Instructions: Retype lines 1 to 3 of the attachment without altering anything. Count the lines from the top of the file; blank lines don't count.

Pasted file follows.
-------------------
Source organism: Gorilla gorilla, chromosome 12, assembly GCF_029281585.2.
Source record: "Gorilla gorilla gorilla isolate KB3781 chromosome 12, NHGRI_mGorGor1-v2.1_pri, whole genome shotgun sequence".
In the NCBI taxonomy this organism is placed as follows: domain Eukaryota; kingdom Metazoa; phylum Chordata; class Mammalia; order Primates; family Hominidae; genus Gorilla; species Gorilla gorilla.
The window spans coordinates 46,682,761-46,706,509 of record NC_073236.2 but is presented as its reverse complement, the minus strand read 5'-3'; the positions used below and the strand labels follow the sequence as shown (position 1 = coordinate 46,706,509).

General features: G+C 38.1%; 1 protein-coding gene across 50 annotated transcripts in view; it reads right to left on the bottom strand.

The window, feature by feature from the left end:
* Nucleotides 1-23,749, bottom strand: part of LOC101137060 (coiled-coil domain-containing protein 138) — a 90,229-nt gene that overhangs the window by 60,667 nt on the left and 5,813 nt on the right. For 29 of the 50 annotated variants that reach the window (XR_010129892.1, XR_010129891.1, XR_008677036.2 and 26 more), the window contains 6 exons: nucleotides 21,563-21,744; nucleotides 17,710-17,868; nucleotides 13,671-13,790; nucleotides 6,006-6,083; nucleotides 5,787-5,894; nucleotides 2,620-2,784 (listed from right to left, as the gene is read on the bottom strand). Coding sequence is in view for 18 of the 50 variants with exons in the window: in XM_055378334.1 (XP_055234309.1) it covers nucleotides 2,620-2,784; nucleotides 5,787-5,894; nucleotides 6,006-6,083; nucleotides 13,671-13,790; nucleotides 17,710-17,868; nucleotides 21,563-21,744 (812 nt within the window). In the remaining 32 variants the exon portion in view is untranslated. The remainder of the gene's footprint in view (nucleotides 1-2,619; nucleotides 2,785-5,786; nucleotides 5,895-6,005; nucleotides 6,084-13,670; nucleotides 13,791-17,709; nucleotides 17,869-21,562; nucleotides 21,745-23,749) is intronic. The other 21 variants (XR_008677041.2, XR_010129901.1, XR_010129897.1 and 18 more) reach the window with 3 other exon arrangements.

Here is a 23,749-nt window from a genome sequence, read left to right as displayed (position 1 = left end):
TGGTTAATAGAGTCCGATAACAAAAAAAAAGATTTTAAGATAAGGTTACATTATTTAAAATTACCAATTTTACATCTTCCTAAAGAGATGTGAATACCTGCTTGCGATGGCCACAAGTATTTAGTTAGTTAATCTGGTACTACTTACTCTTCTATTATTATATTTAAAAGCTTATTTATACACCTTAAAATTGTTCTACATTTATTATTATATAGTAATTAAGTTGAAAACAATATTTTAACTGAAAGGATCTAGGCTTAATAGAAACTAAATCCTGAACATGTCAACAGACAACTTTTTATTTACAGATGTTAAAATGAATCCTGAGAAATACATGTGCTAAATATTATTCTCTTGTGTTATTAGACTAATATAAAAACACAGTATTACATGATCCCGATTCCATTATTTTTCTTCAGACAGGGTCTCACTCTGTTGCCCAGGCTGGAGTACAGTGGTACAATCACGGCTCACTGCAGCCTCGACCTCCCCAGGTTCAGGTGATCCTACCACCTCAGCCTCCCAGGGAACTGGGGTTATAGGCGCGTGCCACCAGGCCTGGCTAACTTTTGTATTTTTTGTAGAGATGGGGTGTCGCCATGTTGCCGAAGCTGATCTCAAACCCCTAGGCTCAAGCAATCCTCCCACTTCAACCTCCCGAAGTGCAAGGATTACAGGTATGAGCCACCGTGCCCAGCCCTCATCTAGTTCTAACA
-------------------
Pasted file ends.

Source organism: Gorilla gorilla, chromosome 12, assembly GCF_029281585.2.
Source record: "Gorilla gorilla gorilla isolate KB3781 chromosome 12, NHGRI_mGorGor1-v2.1_pri, whole genome shotgun sequence".
In the NCBI taxonomy this organism is placed as follows: domain Eukaryota; kingdom Metazoa; phylum Chordata; class Mammalia; order Primates; family Hominidae; genus Gorilla; species Gorilla gorilla.